In this study, we report highly favorable attitudes toward telepsychiatry in its diverse forms, across a large and wide array of mental health care professionals. To our knowledge, this is the largest evaluation of mental health care providers’ attitudes toward telepsychiatry to date, which is timely in the context of the current COVID-19 pandemic and the widespread stay-at-home and travel restriction orders, the durations of which are unclear. Furthermore, most of the responders would like to continue using telepsychiatry for a significant portion of their caseload after the current COVID-19 outbreak has been resolved.

In line with our results, previous studies that also have used qualitative self-report questionnaires, interviews, or both have shown that psychiatrists have overall positive attitudes toward telepsychiatry (811). However, studies focusing on groups other than psychiatrists are less abundant. Some studies have focused on perceptions of primary care providers (12), emergency room physicians (13), and resident and medical students (14), but considerably less research is available on the attitudes of other mental health care professionals toward telemedicine or remote interventions. A recent review focused on technology-based interventions involving social workers revealed overall positive attitudes toward telepsychiatry use (15), although this review included only five studies, some of which reported the results of specific interventions, and not all of which were conducted live or administered as part of regular clinical care.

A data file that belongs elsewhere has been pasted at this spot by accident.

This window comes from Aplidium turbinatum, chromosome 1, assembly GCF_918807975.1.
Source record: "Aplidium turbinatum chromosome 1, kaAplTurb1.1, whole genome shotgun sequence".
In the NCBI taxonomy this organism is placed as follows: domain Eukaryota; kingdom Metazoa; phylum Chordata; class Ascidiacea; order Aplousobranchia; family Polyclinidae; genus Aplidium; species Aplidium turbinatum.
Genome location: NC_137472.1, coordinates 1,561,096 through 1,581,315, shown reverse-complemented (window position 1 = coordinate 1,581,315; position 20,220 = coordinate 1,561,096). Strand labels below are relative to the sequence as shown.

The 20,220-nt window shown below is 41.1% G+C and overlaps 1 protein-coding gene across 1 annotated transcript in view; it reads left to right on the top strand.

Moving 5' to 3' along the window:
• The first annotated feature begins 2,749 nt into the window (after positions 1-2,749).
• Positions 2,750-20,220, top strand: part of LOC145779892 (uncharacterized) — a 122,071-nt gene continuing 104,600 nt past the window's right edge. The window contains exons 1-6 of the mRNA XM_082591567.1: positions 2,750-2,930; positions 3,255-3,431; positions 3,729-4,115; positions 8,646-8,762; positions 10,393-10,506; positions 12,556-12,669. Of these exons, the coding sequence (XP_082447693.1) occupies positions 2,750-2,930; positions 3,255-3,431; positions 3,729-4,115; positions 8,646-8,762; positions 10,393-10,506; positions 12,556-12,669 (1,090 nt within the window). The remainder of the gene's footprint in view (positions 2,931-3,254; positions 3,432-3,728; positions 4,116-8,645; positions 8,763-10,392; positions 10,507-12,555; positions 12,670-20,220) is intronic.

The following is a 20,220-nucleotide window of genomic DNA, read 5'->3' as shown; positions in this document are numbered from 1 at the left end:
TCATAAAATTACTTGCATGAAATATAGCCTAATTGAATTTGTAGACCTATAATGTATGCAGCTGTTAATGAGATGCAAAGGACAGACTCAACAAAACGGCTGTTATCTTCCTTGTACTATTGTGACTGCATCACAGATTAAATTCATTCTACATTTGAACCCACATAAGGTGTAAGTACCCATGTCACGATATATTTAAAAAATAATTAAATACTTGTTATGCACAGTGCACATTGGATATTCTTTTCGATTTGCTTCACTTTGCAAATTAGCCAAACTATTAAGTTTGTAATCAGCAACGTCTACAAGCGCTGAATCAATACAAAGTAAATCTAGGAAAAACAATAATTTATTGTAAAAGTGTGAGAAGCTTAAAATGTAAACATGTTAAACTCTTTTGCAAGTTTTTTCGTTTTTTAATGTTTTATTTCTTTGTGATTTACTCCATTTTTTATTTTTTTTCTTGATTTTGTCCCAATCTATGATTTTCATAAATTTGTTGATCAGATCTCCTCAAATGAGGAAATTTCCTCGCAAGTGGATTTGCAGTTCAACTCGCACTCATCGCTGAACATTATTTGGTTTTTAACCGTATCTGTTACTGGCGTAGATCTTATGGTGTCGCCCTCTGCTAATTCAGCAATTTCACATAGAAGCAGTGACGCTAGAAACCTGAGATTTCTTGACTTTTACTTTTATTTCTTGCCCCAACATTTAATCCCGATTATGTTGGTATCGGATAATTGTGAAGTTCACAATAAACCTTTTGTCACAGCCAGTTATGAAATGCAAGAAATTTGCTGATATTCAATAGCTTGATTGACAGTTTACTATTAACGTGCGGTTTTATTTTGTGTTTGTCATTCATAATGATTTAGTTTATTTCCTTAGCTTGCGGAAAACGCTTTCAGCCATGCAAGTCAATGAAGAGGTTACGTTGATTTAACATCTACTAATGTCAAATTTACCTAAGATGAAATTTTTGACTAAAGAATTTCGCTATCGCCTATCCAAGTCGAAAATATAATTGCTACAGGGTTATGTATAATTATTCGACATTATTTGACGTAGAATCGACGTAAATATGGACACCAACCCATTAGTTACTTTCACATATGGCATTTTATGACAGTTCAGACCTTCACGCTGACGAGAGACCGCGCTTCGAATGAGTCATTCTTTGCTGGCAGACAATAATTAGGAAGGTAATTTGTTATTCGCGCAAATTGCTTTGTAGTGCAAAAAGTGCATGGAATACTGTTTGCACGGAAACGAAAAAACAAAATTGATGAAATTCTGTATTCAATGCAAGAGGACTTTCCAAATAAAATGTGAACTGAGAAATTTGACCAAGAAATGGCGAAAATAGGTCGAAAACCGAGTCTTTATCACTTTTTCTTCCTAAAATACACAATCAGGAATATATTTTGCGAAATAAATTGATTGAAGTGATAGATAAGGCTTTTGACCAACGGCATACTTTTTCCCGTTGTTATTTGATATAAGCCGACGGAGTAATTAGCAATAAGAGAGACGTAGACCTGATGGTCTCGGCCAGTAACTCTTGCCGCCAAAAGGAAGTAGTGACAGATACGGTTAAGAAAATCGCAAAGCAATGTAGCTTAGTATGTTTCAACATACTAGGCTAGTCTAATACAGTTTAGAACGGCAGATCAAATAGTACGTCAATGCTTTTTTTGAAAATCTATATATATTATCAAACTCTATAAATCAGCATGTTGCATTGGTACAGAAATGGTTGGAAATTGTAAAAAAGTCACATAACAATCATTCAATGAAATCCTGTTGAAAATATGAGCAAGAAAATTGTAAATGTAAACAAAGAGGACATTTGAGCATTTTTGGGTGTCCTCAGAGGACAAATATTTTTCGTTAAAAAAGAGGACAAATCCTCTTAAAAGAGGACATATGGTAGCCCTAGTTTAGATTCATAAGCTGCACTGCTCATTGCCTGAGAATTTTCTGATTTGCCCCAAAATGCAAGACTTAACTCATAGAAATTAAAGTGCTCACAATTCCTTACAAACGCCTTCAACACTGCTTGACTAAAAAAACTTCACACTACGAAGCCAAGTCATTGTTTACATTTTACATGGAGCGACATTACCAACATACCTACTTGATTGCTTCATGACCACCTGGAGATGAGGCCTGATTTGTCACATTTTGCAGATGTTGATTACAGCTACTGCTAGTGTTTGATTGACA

Limited patient or provider access to technology, lack of proper technical training, and lack of specialized technical assistance in cases of technical need arose as potential barriers to telepsychiatry implementation and will need to be addressed by providers, payers, and regulators. Technical problems may make engagement difficult and also may hamper a provider’s ability to detect subtle forms of a patient’s body language, nonverbal cues, or even general medical symptoms of disease, a finding that has also been reported previously (3). Patients with sensory and cognitive limitations would require deployment of additional technologies or human resources. With the currently available technology allowing for encrypted, safe, and private communications, videoconferencing should be preferred over telephone-based teletherapy whenever possible. Our results and other surveys back this preference (10).